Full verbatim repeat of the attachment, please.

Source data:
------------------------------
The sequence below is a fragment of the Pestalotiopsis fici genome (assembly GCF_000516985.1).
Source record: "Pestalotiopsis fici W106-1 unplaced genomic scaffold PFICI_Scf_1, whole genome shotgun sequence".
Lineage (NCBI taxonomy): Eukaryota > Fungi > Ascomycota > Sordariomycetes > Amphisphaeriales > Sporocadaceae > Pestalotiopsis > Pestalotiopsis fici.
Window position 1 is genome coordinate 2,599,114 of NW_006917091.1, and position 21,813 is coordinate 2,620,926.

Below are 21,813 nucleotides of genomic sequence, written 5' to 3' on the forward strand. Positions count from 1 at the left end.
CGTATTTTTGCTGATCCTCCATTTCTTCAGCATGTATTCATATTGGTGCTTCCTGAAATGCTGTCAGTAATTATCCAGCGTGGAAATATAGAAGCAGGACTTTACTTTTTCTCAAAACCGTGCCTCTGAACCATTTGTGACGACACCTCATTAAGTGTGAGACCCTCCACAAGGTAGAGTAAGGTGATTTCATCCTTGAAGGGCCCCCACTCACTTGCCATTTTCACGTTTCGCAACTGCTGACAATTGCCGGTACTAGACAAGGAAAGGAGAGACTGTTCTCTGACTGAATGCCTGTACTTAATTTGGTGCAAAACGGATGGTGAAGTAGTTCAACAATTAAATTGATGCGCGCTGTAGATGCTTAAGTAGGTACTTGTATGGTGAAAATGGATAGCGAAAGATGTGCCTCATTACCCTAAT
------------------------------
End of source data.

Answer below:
The sequence below is a fragment of the Pestalotiopsis fici genome (assembly GCF_000516985.1).
Source record: "Pestalotiopsis fici W106-1 unplaced genomic scaffold PFICI_Scf_1, whole genome shotgun sequence".
Lineage (NCBI taxonomy): Eukaryota > Fungi > Ascomycota > Sordariomycetes > Amphisphaeriales > Sporocadaceae > Pestalotiopsis > Pestalotiopsis fici.
Window position 1 is genome coordinate 2,599,114 of NW_006917091.1, and position 21,813 is coordinate 2,620,926.

Below are 21,813 nucleotides of genomic sequence, written 5' to 3' on the forward strand. Positions count from 1 at the left end.
CGTATTTTTGCTGATCCTCCATTTCTTCAGCATGTATTCATATTGGTGCTTCCTGAAATGCTGTCAGTAATTATCCAGCGTGGAAATATAGAAGCAGGACTTTACTTTTTCTCAAAACCGTGCCTCTGAACCATTTGTGACGACACCTCATTAAGTGTGAGACCCTCCACAAGGTAGAGTAAGGTGATTTCATCCTTGAAGGGCCCCCACTCACTTGCCATTTTCACGTTTCGCAACTGCTGACAATTGCCGGTACTAGACAAGGAAAGGAGAGACTGTTCTCTGACTGAATGCCTGTACTTAATTTGGTGCAAAACGGATGGTGAAGTAGTTCAACAATTAAATTGATGCGCGCTGTAGATGCTTAAGTAGGTACTTGTATGGTGAAAATGGATAGCGAAAGATGTGCCTCATTACCCTAAT